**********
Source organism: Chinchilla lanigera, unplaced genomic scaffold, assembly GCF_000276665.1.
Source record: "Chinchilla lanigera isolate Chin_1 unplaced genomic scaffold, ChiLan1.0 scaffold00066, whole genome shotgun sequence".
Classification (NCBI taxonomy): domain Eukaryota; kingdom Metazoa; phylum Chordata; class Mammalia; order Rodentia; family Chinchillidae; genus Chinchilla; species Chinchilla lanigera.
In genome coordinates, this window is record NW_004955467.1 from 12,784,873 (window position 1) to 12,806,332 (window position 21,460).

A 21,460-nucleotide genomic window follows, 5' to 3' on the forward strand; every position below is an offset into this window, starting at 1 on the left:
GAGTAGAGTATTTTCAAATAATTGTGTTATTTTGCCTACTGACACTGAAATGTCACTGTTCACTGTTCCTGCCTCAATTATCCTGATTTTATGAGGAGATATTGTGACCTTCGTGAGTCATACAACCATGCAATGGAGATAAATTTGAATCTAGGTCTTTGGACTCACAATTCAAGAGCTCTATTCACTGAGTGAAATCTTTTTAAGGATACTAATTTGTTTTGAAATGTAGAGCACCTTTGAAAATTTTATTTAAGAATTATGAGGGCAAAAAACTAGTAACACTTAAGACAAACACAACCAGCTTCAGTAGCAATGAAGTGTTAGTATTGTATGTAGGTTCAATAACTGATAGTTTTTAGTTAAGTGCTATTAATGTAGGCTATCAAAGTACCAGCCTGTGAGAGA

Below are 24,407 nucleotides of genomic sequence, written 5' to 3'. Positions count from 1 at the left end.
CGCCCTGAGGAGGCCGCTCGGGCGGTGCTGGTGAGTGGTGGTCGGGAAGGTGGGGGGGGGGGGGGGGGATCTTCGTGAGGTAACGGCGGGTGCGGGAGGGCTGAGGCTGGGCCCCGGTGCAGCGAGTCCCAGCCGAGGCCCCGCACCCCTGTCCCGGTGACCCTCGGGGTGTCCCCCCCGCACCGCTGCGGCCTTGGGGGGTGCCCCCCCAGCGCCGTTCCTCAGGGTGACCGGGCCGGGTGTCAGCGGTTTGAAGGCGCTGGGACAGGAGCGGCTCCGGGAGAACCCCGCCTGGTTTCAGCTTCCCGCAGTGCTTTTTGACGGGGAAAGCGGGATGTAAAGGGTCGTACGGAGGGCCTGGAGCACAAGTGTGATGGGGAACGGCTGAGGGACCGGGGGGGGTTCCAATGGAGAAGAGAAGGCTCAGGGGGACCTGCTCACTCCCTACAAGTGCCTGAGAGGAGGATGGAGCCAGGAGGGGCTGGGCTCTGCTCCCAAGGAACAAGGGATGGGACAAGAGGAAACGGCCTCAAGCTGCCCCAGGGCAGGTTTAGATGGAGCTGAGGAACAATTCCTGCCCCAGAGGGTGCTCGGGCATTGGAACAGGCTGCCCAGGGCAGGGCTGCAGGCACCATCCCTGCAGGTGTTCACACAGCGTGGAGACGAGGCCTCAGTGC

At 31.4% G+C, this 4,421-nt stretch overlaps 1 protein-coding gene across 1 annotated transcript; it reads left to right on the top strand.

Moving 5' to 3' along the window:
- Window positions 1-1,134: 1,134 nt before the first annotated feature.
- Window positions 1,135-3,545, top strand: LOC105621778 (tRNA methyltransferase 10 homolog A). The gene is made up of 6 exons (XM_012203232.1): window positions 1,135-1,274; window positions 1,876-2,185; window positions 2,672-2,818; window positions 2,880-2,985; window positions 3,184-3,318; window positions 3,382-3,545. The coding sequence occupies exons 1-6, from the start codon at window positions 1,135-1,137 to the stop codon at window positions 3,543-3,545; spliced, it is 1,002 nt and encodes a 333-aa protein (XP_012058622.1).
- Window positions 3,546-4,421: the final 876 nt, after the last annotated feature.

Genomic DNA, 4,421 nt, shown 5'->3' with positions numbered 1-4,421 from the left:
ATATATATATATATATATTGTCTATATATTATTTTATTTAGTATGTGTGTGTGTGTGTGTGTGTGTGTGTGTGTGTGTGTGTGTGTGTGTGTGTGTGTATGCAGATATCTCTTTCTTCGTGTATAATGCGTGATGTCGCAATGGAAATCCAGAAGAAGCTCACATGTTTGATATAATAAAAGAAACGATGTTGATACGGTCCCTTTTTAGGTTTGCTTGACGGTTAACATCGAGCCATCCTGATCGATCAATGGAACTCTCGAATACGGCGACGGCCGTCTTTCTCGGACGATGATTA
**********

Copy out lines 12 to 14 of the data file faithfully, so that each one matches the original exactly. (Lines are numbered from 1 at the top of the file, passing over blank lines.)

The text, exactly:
- Window positions 1,135-3,545, top strand: LOC105621778 (tRNA methyltransferase 10 homolog A). The gene is made up of 6 exons (XM_012203232.1): window positions 1,135-1,274; window positions 1,876-2,185; window positions 2,672-2,818; window positions 2,880-2,985; window positions 3,184-3,318; window positions 3,382-3,545. The coding sequence occupies exons 1-6, from the start codon at window positions 1,135-1,137 to the stop codon at window positions 3,543-3,545; spliced, it is 1,002 nt and encodes a 333-aa protein (XP_012058622.1).
- Window positions 3,546-4,421: the final 876 nt, after the last annotated feature.

Genomic DNA, 4,421 nt, shown 5'->3' with positions numbered 1-4,421 from the left: